I was struck by the very same thought on weight when I last saw the movie Woodstock. Only 4 people in it were overweight. In the 50's and 60's we were outside when we were not in school. Our Mother's were inside and insisted we be outside running around and working off steam. Our Mother's prepared a dinner every night. Meat, vegetables, starch and maybe a fruity dessert. Today, our Mothers have to work outside the home. It's a fact that is not going to change. They get home late in the day too exhausted to cook on a regular basis. If they do it becomes a late meal which is also not good you. There is a fast food restaurant on every single corner in town now. In the 50s and 60s there might be one or two in the entire town. We did not eat out, EVER. We did not have that kind of extra money for 4 kids (larger families then, too) Sodas were a TREAT with popcorn. And, yes, we walked to school. I lived in Arlington, we were not poor, but we certainly lived with less than we do today. One car, one TV, one phone, no cell bill, no cable bill. Outside there were LOTS OF KIDS we could play with. Not so today. They are not out there. They are in daycare or afterschool care somewhere else. Life is just DIFFERENT and I don't see it going backwards. The answer to this obesity will have to be a NEW APPROACH. Not the way it used to be.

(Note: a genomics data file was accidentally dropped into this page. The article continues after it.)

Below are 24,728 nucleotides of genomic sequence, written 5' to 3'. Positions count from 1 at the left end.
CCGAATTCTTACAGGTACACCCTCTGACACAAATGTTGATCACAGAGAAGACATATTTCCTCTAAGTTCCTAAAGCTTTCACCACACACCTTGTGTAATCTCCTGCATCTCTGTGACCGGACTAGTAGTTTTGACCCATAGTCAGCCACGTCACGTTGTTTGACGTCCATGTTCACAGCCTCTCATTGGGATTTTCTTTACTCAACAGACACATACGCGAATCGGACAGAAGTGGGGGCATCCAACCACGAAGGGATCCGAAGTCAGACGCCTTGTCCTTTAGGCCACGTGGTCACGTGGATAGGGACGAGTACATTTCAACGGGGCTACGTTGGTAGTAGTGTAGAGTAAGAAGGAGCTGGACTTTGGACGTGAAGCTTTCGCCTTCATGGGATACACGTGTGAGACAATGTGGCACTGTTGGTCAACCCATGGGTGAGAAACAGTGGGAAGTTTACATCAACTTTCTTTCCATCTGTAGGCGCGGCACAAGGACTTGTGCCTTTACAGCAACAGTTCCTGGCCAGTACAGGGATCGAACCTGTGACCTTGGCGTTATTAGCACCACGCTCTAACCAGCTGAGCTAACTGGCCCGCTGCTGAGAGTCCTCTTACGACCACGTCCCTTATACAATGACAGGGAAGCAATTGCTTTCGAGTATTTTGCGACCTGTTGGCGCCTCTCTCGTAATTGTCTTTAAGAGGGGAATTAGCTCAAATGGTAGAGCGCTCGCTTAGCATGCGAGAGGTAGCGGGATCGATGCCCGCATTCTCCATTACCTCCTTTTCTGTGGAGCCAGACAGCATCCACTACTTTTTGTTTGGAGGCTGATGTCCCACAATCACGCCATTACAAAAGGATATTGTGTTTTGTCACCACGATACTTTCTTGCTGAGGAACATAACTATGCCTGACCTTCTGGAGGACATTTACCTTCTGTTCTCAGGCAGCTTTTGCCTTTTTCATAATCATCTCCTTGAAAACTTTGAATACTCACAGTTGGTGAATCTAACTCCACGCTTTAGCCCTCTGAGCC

Posted by: mmartin622 | June 26, 2010 5:48 AM | Report abuse

mmartin622- You're letting people off too easy! I work full time, and my family doesn't eat junk and only rarely eats out. We also have only 1 TV and 1 computer. It's easy to NOT buy something (chips, soda, crappy convenience food), especially when there are alternatives that take no more time to prepare and eat (water, fruit). I admit, I may spend a bit more time chopping and prepping, but feeding your family healthy foods where you control the ingredients is worth the tiny bit of extra effort.

One thing I will say is that I'm so thankful to live and work along E-W Hwy in MoCo, where there is virtually no fast food, and if there is, there is no drive-through. When convenience is in your face, it's easy to be weak. (Somehow this doesn't tempt me at the supermarket, probably because I enjoy cooking.)

Posted by: atb2 | June 28, 2010 10:11 AM | Report abuse

The comments to this entry are closed.

RSS Feed
Subscribe to The Post

© 2010 The Washington Post Company